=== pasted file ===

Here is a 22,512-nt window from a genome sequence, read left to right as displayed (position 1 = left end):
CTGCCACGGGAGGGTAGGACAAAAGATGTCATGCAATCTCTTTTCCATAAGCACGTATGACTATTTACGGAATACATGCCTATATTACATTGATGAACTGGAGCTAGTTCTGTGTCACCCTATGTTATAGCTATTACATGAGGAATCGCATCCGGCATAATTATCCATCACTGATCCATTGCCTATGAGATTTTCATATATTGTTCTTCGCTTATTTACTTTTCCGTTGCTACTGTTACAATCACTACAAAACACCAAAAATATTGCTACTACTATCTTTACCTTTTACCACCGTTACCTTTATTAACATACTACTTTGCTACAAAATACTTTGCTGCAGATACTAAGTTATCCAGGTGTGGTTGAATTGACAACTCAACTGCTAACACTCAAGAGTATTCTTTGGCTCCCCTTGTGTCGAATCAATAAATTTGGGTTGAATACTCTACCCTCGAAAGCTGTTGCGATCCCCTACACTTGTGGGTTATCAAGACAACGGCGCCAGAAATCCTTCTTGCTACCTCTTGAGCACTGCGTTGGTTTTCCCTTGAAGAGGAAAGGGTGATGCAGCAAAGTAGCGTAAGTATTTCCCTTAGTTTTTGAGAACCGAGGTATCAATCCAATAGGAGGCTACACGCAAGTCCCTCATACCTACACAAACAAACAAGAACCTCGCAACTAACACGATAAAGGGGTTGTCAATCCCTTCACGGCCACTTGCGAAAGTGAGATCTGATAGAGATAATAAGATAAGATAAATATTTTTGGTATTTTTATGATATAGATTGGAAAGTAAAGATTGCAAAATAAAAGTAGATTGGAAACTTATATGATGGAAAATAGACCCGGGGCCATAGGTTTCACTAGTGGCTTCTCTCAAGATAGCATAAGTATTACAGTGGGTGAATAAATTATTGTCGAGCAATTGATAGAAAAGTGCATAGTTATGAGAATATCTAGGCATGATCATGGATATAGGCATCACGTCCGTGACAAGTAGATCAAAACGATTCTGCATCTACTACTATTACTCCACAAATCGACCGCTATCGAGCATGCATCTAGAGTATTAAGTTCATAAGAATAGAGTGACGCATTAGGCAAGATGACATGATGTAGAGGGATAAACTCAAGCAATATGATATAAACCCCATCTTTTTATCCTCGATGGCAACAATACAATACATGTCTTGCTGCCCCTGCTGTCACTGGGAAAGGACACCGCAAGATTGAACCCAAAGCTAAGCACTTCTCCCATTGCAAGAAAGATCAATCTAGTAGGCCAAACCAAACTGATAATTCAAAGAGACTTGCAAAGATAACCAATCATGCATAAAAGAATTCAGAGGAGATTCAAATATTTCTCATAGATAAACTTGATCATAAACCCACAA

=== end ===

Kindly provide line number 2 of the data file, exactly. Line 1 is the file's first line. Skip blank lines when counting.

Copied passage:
CTGCCACGGGAGGGTAGGACAAAAGATGTCATGCAATCTCTTTTCCATAAGCACGTATGACTATTTACGGAATACATGCCTATATTACATTGATGAACTGGAGCTAGTTCTGTGTCACCCTATGTTATAGCTATTACATGAGGAATCGCATCCGGCATAATTATCCATCACTGATCCATTGCCTATGAGATTTTCATATATTGTTCTTCGCTTATTTACTTTTCCGTTGCTACTGTTACAATCACTACAAAACACCAAAAATATTGCTACTACTATCTTTACCTTTTACCACCGTTACCTTTATTAACATACTACTTTGCTACAAAATACTTTGCTGCAGATACTAAGTTATCCAGGTGTGGTTGAATTGACAACTCAACTGCTAACACTCAAGAGTATTCTTTGGCTCCCCTTGTGTCGAATCAATAAATTTGGGTTGAATACTCTACCCTCGAAAGCTGTTGCGATCCCCTACACTTGTGGGTTATCAAGACAACGGCGCCAGAAATCCTTCTTGCTACCTCTTGAGCACTGCGTTGGTTTTCCCTTGAAGAGGAAAGGGTGATGCAGCAAAGTAGCGTAAGTATTTCCCTTAGTTTTTGAGAACCGAGGTATCAATCCAATAGGAGGCTACACGCAAGTCCCTCATACCTACACAAACAAACAAGAACCTCGCAACTAACACGATAAAGGGGTTGTCAATCCCTTCACGGCCACTTGCGAAAGTGAGATCTGATAGAGATAATAAGATAAGATAAATATTTTTGGTATTTTTATGATATAGATTGGAAAGTAAAGATTGCAAAATAAAAGTAGATTGGAAACTTATATGATGGAAAATAGACCCGGGGCCATAGGTTTCACTAGTGGCTTCTCTCAAGATAGCATAAGTATTACAGTGGGTGAATAAATTATTGTCGAGCAATTGATAGAAAAGTGCATAGTTATGAGAATATCTAGGCATGATCATGGATATAGGCATCACGTCCGTGACAAGTAGATCAAAACGATTCTGCATCTACTACTATTACTCCACAAATCGACCGCTATCGAGCATGCATCTAGAGTATTAAGTTCATAAGAATAGAGTGACGCATTAGGCAAGATGACATGATGTAGAGGGATAAACTCAAGCAATATGATATAAACCCCATCTTTTTATCCTCGATGGCAACAATACAATACATGTCTTGCTGCCCCTGCTGTCACTGGGAAAGGACACCGCAAGATTGAACCCAAAGCTAAGCACTTCTCCCATTGCAAGAAAGATCAATCTAGTAGGCCAAACCAAACTGATAATTCAAAGAGACTTGCAAAGATAACCAATCATGCATAAAAGAATTCAGAGGAGATTCAAATATTTCTCATAGATAAACTTGATCATAAACCCACAA